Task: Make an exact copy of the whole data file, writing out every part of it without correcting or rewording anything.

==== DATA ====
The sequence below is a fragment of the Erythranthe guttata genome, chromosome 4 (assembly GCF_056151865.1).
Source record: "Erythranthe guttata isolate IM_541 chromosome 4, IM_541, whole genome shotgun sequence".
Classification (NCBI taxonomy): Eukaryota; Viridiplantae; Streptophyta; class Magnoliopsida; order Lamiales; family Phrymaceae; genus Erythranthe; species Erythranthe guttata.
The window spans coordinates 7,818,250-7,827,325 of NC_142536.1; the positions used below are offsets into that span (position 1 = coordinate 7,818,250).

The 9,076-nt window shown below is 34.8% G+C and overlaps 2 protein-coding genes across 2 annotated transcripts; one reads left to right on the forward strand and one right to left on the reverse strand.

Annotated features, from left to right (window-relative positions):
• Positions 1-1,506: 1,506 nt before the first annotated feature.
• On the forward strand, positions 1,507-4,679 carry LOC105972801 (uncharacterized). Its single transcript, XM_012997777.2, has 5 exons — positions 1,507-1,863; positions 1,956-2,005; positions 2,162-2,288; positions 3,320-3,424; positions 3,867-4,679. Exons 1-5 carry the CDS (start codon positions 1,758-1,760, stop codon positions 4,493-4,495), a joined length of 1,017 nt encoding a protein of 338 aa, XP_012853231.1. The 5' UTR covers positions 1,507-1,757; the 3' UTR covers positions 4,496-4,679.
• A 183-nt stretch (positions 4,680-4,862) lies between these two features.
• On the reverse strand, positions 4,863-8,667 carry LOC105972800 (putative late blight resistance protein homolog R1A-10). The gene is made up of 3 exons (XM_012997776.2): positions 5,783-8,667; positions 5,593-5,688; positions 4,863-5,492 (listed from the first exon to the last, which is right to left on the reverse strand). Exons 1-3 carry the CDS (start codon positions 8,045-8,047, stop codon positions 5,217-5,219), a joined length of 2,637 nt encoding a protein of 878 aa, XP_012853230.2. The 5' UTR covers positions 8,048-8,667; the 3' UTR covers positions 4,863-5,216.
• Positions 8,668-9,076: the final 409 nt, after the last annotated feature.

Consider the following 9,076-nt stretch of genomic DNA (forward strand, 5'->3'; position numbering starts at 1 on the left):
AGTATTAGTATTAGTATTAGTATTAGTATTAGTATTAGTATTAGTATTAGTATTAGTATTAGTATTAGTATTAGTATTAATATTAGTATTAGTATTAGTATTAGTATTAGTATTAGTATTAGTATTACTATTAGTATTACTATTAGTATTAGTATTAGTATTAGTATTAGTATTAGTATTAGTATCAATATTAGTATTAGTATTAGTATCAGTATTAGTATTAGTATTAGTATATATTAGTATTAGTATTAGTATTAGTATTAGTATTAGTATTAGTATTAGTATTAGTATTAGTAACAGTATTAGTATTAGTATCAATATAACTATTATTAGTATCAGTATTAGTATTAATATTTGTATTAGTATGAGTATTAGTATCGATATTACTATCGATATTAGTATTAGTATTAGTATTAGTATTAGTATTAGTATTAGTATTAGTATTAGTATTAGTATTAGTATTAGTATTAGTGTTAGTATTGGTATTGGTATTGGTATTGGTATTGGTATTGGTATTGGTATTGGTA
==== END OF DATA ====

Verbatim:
The sequence below is a fragment of the Erythranthe guttata genome, chromosome 4 (assembly GCF_056151865.1).
Source record: "Erythranthe guttata isolate IM_541 chromosome 4, IM_541, whole genome shotgun sequence".
Classification (NCBI taxonomy): Eukaryota; Viridiplantae; Streptophyta; class Magnoliopsida; order Lamiales; family Phrymaceae; genus Erythranthe; species Erythranthe guttata.
The window spans coordinates 7,818,250-7,827,325 of NC_142536.1; the positions used below are offsets into that span (position 1 = coordinate 7,818,250).

The 9,076-nt window shown below is 34.8% G+C and overlaps 2 protein-coding genes across 2 annotated transcripts; one reads left to right on the forward strand and one right to left on the reverse strand.

Annotated features, from left to right (window-relative positions):
• Positions 1-1,506: 1,506 nt before the first annotated feature.
• On the forward strand, positions 1,507-4,679 carry LOC105972801 (uncharacterized). Its single transcript, XM_012997777.2, has 5 exons — positions 1,507-1,863; positions 1,956-2,005; positions 2,162-2,288; positions 3,320-3,424; positions 3,867-4,679. Exons 1-5 carry the CDS (start codon positions 1,758-1,760, stop codon positions 4,493-4,495), a joined length of 1,017 nt encoding a protein of 338 aa, XP_012853231.1. The 5' UTR covers positions 1,507-1,757; the 3' UTR covers positions 4,496-4,679.
• A 183-nt stretch (positions 4,680-4,862) lies between these two features.
• On the reverse strand, positions 4,863-8,667 carry LOC105972800 (putative late blight resistance protein homolog R1A-10). The gene is made up of 3 exons (XM_012997776.2): positions 5,783-8,667; positions 5,593-5,688; positions 4,863-5,492 (listed from the first exon to the last, which is right to left on the reverse strand). Exons 1-3 carry the CDS (start codon positions 8,045-8,047, stop codon positions 5,217-5,219), a joined length of 2,637 nt encoding a protein of 878 aa, XP_012853230.2. The 5' UTR covers positions 8,048-8,667; the 3' UTR covers positions 4,863-5,216.
• Positions 8,668-9,076: the final 409 nt, after the last annotated feature.

Consider the following 9,076-nt stretch of genomic DNA (forward strand, 5'->3'; position numbering starts at 1 on the left):
AGTATTAGTATTAGTATTAGTATTAGTATTAGTATTAGTATTAGTATTAGTATTAGTATTAGTATTAGTATTAGTATTAATATTAGTATTAGTATTAGTATTAGTATTAGTATTAGTATTAGTATTACTATTAGTATTACTATTAGTATTAGTATTAGTATTAGTATTAGTATTAGTATTAGTATCAATATTAGTATTAGTATTAGTATCAGTATTAGTATTAGTATTAGTATATATTAGTATTAGTATTAGTATTAGTATTAGTATTAGTATTAGTATTAGTATTAGTATTAGTAACAGTATTAGTATTAGTATCAATATAACTATTATTAGTATCAGTATTAGTATTAATATTTGTATTAGTATGAGTATTAGTATCGATATTACTATCGATATTAGTATTAGTATTAGTATTAGTATTAGTATTAGTATTAGTATTAGTATTAGTATTAGTATTAGTATTAGTATTAGTGTTAGTATTGGTATTGGTATTGGTATTGGTATTGGTATTGGTATTGGTATTGGTA